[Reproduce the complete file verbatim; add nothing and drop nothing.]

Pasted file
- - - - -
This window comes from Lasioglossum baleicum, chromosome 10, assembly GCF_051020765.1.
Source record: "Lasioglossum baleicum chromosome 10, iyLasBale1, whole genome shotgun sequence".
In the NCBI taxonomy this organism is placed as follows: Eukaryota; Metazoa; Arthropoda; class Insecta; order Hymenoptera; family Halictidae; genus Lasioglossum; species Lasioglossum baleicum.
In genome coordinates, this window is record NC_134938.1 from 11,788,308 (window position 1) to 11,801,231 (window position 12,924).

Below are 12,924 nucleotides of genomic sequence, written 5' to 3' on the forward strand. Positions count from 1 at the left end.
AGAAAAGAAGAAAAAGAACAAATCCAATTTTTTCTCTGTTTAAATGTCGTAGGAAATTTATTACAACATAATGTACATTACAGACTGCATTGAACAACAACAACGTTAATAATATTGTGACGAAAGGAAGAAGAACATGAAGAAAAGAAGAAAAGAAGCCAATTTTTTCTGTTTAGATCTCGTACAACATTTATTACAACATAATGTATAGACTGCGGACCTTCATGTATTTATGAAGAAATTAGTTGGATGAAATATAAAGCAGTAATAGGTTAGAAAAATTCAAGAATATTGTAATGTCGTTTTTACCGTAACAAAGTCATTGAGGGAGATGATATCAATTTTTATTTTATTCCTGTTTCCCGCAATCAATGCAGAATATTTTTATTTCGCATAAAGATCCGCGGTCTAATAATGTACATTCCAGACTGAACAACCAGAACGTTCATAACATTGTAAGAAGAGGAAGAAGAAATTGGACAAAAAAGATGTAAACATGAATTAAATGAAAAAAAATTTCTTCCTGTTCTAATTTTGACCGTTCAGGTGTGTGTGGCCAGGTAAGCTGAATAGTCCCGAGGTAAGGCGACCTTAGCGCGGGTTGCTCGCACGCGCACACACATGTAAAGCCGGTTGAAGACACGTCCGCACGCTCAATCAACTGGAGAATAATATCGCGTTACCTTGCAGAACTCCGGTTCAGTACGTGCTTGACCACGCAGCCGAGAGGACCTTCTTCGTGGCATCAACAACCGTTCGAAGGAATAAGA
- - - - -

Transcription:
This window comes from Lasioglossum baleicum, chromosome 10, assembly GCF_051020765.1.
Source record: "Lasioglossum baleicum chromosome 10, iyLasBale1, whole genome shotgun sequence".
In the NCBI taxonomy this organism is placed as follows: Eukaryota; Metazoa; Arthropoda; class Insecta; order Hymenoptera; family Halictidae; genus Lasioglossum; species Lasioglossum baleicum.
In genome coordinates, this window is record NC_134938.1 from 11,788,308 (window position 1) to 11,801,231 (window position 12,924).

Below are 12,924 nucleotides of genomic sequence, written 5' to 3' on the forward strand. Positions count from 1 at the left end.
AGAAAAGAAGAAAAAGAACAAATCCAATTTTTTCTCTGTTTAAATGTCGTAGGAAATTTATTACAACATAATGTACATTACAGACTGCATTGAACAACAACAACGTTAATAATATTGTGACGAAAGGAAGAAGAACATGAAGAAAAGAAGAAAAGAAGCCAATTTTTTCTGTTTAGATCTCGTACAACATTTATTACAACATAATGTATAGACTGCGGACCTTCATGTATTTATGAAGAAATTAGTTGGATGAAATATAAAGCAGTAATAGGTTAGAAAAATTCAAGAATATTGTAATGTCGTTTTTACCGTAACAAAGTCATTGAGGGAGATGATATCAATTTTTATTTTATTCCTGTTTCCCGCAATCAATGCAGAATATTTTTATTTCGCATAAAGATCCGCGGTCTAATAATGTACATTCCAGACTGAACAACCAGAACGTTCATAACATTGTAAGAAGAGGAAGAAGAAATTGGACAAAAAAGATGTAAACATGAATTAAATGAAAAAAAATTTCTTCCTGTTCTAATTTTGACCGTTCAGGTGTGTGTGGCCAGGTAAGCTGAATAGTCCCGAGGTAAGGCGACCTTAGCGCGGGTTGCTCGCACGCGCACACACATGTAAAGCCGGTTGAAGACACGTCCGCACGCTCAATCAACTGGAGAATAATATCGCGTTACCTTGCAGAACTCCGGTTCAGTACGTGCTTGACCACGCAGCCGAGAGGACCTTCTTCGTGGCATCAACAACCGTTCGAAGGAATAAGA